The SME lender has secured a $40-million warehouse facility that will enable it to expand its loan product offering.
Lumi has signed a $40-million warehouse facility with National Australia Bank (NAB) and Alexander Funds Management (AFM).
According to the non-bank lender, the warehouse facility will support the scaling of its small-business loan products, and provide it with funding to continue growing its loan book.
Lumi currently offers unsecured business loans from $5,000 up to $250,000 for a single loan on what it said is on “flexible terms”.
With the new warehouse facility, Lumi has revealed that it will soon offer loans of up to $500,000 on a maximum loan term of five years.
The latest warehouse facility follows Lumi’s announcement in September last year of its plans to raise $20 million in additional equity to expand its team and market share over the next 12 months.
Lumi founder and CEO Yanir Yakutiel said the company was pleased to secure NAB and AFM’s support during what he said was a period of growth for the fintech lender.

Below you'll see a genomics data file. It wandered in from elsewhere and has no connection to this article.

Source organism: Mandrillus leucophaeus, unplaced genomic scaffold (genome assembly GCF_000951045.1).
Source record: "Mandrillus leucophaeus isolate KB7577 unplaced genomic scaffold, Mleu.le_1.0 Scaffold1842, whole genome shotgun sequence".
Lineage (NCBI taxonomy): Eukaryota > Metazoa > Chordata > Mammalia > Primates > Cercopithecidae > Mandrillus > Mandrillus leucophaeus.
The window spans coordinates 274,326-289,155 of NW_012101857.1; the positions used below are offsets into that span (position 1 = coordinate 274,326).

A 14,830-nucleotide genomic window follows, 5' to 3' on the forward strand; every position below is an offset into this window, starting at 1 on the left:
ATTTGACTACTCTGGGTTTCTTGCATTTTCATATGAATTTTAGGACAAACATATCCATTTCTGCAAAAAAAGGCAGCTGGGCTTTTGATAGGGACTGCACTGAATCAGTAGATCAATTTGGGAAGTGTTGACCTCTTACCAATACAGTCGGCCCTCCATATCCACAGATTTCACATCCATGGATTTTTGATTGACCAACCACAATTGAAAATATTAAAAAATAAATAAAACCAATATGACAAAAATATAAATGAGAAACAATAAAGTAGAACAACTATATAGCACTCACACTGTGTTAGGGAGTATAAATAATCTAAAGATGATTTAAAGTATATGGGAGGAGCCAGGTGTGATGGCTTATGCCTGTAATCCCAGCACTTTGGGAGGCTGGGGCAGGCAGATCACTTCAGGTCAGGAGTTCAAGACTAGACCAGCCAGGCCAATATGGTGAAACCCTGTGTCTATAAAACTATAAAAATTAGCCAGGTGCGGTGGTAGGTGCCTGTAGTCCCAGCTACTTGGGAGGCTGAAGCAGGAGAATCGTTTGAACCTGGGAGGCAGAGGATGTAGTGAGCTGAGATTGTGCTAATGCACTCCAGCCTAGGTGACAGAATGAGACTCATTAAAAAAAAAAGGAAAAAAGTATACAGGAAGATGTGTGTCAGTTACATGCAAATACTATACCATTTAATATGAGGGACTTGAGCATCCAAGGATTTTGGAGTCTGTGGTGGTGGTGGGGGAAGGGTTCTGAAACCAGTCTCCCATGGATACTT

“While the pandemic has certainly impacted the market, it’s also been a time of empowerment for technology-enabled lenders like Lumi, thanks to the support of the new government guarantee scheme and the Australian Office of Financial Management,” Mr Yakutiel said.
“This year, Lumi has grown significantly, having launched a new line of credit product, and by participating in the Coronavirus SME Guarantee Scheme as we evolve to meet the changing demands of our customers.
“With this in mind, the time is right for us to scale up operations, and we have successfully raised a new warehouse facility with NAB and AFM.”
Mr Yakutiel added that Lumi is now prioritising scaling its small-business loans in order to support more small-to-medium enterprises (SME), and said extending the loan amounts and maximum loan terms has formed the first step to achieving this goal.
“We’re incredibly excited to have the support of NAB and AFM as we move into this next chapter for the company,” he said.
According to the lender, it expects to double its headcount and expand its business offering over the next 12 months.
Lumi launched in August 2018 in a bid to serve a market that it said had struggled to access finance, and was reportedly set to become Australia’s first pre-revenue business lender to offer a warehouse securitisation program.
Three months after its launch, it announced a $31.5 million capital raise, and completed an $8-million funding round in 2019.
Last year, when the federal government announced that it will spend up to $15 billion to enable smaller lenders to continue lending to consumers and businesses amid the coronavirus pandemic, Mr Yakutiel called for lenders to put aside their differences and form partnerships to avoid “finance bottlenecks”, and ensure that the government’s initiatives are effective.